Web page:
Need/forgot a password?

Governor Hammers Health Care Providers With $2.5 Billion in Cuts and Taxes

Bookmark and Share

HANYS’ preliminary estimates show that the total impact of the Governor’s proposed 2009-2010 state budget cuts on hospitals, nursing homes, and home care providers is more than $2.5 billion for the 15-month period January 1, 2009 through March 31, 2010. The $2.5 billion figure includes the loss of Medicaid managed care funds and the federal share of Medicaid dollars. It includes more than $1.3 billion in cuts and taxes for hospitals, $850 million in cuts for nursing homes, and $360 million in cuts and taxes for home care.

Cuts and taxes of this magnitude would force providers to curtail medical services and/or lay off staff, jeopardizing access to care for all New Yorkers.

The proposed budget does not address needed reform in the areas of managed care, medical liability, clinical integration, regulatory oversight, or transitional care.

HANYS’ President Daniel Sisto issued a statement that decried the Governor’s disproportionate focus on cutting the health care sector.

“Coming into this budget season, health care providers understood that some reasonable and equitable sacrifice on our part would be necessary, given the current fiscal crisis,” commented Mr. Sisto. “However, the staggering magnitude of the cuts and health care taxes the Governor has proposed goes far beyond reasonable and equitable. Every area of health care is being pummeled, from hospitals and physicians to nursing homes and home health care providers. Yet, each of these providers will face even more patients and residents who need care as the economy continues to weaken and our state’s population continues to age.”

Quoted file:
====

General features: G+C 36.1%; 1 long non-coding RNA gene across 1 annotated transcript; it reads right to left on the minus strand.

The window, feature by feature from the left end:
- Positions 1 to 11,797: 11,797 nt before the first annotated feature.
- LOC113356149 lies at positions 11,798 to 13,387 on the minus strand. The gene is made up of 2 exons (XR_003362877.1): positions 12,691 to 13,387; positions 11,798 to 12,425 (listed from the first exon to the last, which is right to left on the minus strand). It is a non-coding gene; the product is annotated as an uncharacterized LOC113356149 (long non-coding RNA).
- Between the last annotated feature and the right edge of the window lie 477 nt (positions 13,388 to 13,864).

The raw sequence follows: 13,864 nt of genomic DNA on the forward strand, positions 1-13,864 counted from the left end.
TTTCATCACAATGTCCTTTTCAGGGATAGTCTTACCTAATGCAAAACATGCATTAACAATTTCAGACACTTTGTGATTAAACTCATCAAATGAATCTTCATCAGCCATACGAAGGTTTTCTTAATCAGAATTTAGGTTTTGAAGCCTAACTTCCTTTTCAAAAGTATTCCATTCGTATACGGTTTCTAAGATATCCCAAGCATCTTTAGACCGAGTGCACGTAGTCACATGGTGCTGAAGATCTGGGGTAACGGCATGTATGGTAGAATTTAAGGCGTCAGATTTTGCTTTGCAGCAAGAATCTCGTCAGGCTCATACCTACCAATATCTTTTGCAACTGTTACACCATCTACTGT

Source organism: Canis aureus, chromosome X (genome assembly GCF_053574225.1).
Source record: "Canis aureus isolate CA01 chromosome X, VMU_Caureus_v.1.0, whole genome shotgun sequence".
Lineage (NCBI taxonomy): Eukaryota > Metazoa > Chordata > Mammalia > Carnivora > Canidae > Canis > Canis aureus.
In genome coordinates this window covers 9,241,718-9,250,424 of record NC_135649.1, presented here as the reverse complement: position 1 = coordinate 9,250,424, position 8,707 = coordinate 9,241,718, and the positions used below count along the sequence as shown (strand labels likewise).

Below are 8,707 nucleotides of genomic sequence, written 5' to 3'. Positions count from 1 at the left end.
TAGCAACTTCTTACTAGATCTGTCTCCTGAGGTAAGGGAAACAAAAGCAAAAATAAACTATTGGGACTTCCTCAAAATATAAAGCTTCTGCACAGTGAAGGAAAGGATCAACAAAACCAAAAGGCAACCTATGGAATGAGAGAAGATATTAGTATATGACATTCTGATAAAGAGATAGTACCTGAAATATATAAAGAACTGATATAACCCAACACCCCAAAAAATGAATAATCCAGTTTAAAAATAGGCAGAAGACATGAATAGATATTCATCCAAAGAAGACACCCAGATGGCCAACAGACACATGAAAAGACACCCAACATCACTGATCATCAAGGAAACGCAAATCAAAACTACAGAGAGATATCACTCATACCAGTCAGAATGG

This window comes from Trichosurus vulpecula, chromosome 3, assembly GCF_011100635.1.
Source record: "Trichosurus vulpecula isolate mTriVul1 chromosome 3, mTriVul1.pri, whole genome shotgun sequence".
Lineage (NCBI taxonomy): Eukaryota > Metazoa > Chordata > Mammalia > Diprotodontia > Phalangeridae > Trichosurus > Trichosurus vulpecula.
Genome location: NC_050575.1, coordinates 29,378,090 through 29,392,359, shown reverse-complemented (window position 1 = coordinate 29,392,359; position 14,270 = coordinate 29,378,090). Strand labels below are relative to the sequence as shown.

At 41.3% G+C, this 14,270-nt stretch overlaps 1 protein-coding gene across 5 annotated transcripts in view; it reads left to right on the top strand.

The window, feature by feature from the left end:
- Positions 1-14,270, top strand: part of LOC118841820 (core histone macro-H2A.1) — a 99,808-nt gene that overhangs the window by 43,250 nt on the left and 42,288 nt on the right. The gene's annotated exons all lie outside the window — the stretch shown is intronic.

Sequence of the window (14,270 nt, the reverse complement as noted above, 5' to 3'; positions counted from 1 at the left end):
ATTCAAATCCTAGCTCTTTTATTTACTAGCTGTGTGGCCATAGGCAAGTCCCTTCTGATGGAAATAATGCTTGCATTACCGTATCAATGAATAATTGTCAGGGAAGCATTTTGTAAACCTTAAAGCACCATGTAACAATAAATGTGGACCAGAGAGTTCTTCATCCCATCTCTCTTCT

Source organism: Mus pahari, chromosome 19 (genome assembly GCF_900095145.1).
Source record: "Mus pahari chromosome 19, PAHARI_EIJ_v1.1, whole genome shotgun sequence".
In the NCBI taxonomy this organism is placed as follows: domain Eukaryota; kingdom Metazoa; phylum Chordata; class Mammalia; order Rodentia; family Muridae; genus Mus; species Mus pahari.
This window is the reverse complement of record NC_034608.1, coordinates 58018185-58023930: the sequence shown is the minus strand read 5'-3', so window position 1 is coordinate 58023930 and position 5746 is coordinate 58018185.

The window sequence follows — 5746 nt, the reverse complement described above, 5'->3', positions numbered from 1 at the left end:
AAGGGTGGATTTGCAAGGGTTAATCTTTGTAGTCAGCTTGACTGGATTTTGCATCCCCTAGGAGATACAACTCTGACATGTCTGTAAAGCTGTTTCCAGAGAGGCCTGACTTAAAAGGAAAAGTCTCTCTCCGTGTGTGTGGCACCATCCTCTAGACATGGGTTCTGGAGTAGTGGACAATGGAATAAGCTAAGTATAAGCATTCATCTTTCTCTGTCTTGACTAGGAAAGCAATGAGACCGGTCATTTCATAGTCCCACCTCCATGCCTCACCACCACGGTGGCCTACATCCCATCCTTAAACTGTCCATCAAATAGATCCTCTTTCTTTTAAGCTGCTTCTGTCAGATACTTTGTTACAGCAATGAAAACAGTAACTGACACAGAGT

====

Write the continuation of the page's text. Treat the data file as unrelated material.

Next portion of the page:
“Following two previous rounds of health care cuts in April and August that combined to reduce funding for health care services by well over $1 billion, these new cuts and taxes will effectively cripple the health care system, jeopardizing life-saving care for millions of vulnerable New Yorkers, especially the elderly, disabled, and very young, who most rely on Medicaid to access essential services,” added Mr. Sisto.

New York State leaders and health care providers are advocating for an increase in federal Medicaid matching funds (see related story below). Known as the Federal Medical Assistance Percentage (FMAP), these matching funds are intended to help states provide Medicaid services to people who need them.

“We must succeed in obtaining an FMAP increase with the help of the our Congressional Delegation. When we do, the additional funds must be dedicated to Medicaid as intended and used to restore the proposed Medicaid cuts,” asserted Mr. Sisto. “As the former Spitzer and current Paterson Administrations have insisted, Medicaid funds must be used for Medicaid purposes. That principle must apply here as well. Increased Medicaid funds from Washington need to be dedicated to Medicaid.”

HANYS strongly disagrees with Department of Health (DOH) assertions that New York’s hospitals and health systems are in good financial shape and can absorb cuts of this magnitude. DOH’s assessment is based on 2007 financial data. A recent HANYS survey of members indicates that hospital bottom lines have dipped to minus 1%.

“The world has changed since 2007 ended,” said Mr. Sisto. “Hospitals, nursing homes, and home care providers have absorbed massive damage to their balance sheets and operating statements as a consequence of the national economy. They have been battered by the implosion of the credit and financial markets and the attendant impact on pension and health benefits for retirees, the evaporation of philanthrophy, and the shrinking value of investment funds.”

HANYS sent members additional budget details yesterday, will send members a more detailed description of the budget proposals this week, and plans to make facility-specific impact estimates available soon.

Published December 17, 2008